Prototype Mars Rover Completes Simulated Mars Trek

From: (by way of Jan Wee <>)
Subject: Prototype Mars Rover Completes Simulated Mars Trek
Date: Wed, 11 Jun 1997 08:33:52 -0500

Dear discuss-lfm members,


I believe that Sheri Klug, PTK Advocate from Idaho,
participated in the TEST DRIVE.  Sheri, if you are accessing
your email, perhaps you can give us an update on the 

Jan Wee, moderator

Douglas Isbell
Headquarters, Washington, DC             June 10, 1997
(Phone:  202/358-1753)

Diane Ainsworth
Jet Propulsion Laboratory, Pasadena, CA
(Phone:  818/354-5011)

RELEASE:  97-130


     NASA's newest, six-wheeled prototype Martian rover -- 
nicknamed Rocky 7 -- has successfully passed its most rigorous 
field test yet, traveling six-tenths of a mile over rugged, Mars-
like terrain, while conducting science experiments and snapping 
580 photographs along the way.

     The week-long series of field tests, carried out May 23-30 at 
Lavic Lake, an ancient lake bed about 175 miles east of Los 
Angeles, CA, was designed to simulate several weeks of a real Mars 
rover mission and to test the rover's ability to drive much 
greater distances than current rovers.  In addition, Rocky 7 
conducted five simulated science experiments in real-time and 
collected samples of soil and rocks that would be retrieved and 
returned to Earth by a later Mars mission.

     "One of the chief objectives of these tests was to test Rocky 
7's ability to traverse farther over a wide variety of terrain 
with more Mars-like characteristics than we did in the last set of 
tests in December 1996," said Dr. Samad Hayati, Rocky 7 task 
manager at NASA's Jet Propulsion Laboratory (JPL), Pasadena, CA.  
"The rover actually traveled about 80 percent farther than it 
traveled in the last set of tests, over three distinct terrains, 
using a minimum of instructions from us to guide its way."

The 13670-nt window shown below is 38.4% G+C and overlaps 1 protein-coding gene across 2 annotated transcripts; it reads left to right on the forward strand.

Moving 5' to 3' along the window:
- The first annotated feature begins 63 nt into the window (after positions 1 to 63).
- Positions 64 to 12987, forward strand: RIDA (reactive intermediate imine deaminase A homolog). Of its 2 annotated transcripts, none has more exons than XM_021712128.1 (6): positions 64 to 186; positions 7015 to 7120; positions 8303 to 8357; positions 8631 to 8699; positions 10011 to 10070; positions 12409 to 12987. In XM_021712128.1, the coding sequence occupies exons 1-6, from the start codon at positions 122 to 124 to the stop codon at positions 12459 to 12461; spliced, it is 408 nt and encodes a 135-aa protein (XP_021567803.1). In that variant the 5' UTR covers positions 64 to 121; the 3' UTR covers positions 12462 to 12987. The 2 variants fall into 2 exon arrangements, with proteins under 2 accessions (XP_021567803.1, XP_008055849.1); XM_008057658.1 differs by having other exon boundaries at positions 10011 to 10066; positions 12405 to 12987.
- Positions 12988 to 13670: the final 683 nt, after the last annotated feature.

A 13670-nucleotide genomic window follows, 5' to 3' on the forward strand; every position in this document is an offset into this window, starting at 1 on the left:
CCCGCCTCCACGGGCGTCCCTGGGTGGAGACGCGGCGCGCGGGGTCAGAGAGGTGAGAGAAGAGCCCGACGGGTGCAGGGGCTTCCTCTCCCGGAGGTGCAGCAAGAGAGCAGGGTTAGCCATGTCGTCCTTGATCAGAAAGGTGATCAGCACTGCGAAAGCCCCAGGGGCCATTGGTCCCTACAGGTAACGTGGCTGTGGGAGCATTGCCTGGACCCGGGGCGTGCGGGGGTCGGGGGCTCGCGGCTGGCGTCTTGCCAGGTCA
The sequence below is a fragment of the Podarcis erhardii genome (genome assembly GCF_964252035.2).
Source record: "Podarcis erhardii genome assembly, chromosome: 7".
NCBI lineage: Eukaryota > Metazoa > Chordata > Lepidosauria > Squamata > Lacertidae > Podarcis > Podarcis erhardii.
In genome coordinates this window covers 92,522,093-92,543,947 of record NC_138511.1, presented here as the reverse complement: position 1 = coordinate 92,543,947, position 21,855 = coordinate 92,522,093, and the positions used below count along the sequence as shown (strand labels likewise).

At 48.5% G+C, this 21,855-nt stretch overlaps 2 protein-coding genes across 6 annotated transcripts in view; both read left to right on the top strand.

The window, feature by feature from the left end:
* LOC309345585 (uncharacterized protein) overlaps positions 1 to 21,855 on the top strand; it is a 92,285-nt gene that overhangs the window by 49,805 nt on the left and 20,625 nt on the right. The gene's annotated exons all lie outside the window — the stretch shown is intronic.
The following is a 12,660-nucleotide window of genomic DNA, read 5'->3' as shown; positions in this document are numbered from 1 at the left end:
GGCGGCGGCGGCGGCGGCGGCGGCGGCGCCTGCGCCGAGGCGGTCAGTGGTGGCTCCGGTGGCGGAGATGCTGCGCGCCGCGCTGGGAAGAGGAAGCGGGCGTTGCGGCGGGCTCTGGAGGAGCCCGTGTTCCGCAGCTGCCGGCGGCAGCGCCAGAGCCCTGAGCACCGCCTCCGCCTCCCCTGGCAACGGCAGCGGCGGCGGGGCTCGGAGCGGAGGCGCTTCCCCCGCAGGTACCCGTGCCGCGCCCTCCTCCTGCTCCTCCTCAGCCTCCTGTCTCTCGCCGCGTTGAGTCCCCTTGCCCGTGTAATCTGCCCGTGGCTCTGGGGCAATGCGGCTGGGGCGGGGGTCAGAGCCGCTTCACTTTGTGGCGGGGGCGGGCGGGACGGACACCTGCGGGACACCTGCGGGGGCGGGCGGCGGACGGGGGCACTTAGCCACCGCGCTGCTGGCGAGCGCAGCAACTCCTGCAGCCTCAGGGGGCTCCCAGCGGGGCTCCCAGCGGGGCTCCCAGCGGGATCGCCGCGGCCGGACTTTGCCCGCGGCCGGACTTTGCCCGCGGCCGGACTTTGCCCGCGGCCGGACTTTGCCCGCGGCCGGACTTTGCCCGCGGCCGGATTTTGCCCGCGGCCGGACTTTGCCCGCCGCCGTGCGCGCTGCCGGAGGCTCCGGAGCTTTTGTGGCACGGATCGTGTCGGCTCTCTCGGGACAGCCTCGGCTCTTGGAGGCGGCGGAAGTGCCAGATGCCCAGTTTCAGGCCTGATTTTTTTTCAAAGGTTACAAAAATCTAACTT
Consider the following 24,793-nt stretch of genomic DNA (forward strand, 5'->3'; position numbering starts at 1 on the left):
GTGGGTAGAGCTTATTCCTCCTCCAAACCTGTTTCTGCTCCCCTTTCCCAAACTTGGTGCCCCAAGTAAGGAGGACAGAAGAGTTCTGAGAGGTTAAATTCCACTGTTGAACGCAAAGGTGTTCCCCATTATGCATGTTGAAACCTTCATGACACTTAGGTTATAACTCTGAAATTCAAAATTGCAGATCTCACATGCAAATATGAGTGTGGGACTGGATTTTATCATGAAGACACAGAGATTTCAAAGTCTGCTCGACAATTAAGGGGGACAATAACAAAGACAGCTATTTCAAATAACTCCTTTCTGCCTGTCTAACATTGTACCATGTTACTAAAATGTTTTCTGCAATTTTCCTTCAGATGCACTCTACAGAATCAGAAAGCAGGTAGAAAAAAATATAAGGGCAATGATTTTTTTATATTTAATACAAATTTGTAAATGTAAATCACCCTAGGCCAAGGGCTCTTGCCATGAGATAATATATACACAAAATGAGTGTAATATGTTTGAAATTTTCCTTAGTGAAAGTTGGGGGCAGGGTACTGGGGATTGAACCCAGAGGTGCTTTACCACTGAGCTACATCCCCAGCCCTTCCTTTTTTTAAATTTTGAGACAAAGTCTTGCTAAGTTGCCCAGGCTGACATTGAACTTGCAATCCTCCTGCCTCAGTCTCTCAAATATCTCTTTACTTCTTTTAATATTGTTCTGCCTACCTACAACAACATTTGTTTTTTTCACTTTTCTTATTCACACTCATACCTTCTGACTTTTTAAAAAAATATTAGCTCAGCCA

The Rocky 7 rover represents the newest model of rovers that 
may be sent to Mars in the years 2001 and 2003.  It looks, 
however, very similar to its predecessor, Sojourner, which will 
land on Mars on July 4.  Rocky 7 weighs slightly more than 
Sojourner at 33 pounds and has about the same dimensions -- 
measuring 19 inches wide by 25 inches long by 12.5 inches tall.  
Rocky 7 also sports the same six-wheeled chassis and spring-less 
"rocker-bogie" mobility system, which allows the vehicle to 
conform to the contours of the surface and scale objects almost as 
tall as itself without tipping over. 

     Continued robotic exploration of Mars in the next century 
will focus on the search for water and evidence to confirm hints 
that life may have existed once in Mars' early history.  
Successive Mars missions will be designed not only to examine the 
planet's composition, atmosphere and weather, but also to identify 
natural resources that could be mined and used for eventual human 
expeditions to the red planet.

     The southern side of Lavic Lake, located in the Twenty-Nine 
Palms Marine Corps Base near Palm Springs, CA, was chosen for the 
field tests because it is a playa, analogous to some regions of 
Mars, with areas of lava flow, cracked mud, terrain strewn with 
basalt rocks and an alluvial fan. 

     Rocky's travels began on a basalt flow covered with 
cobblestones resting in a layer of wind-blown silt, which offered 
a variety of obstacles for the robot to hurdle.  Engineers tested 
some of the rover's new features, such as a 12.5-inch manipulator 
arm with four degrees of freedom.  Mounted on the front of the 
vehicle, the arm carried a "point reflectance" spectrometer that 
could be extended four inches in any direction to study the color 
of various surfaces.  In future rover missions on Mars, science 
instruments on the rover arm will help researchers determine the 
composition of surface soils and rocks.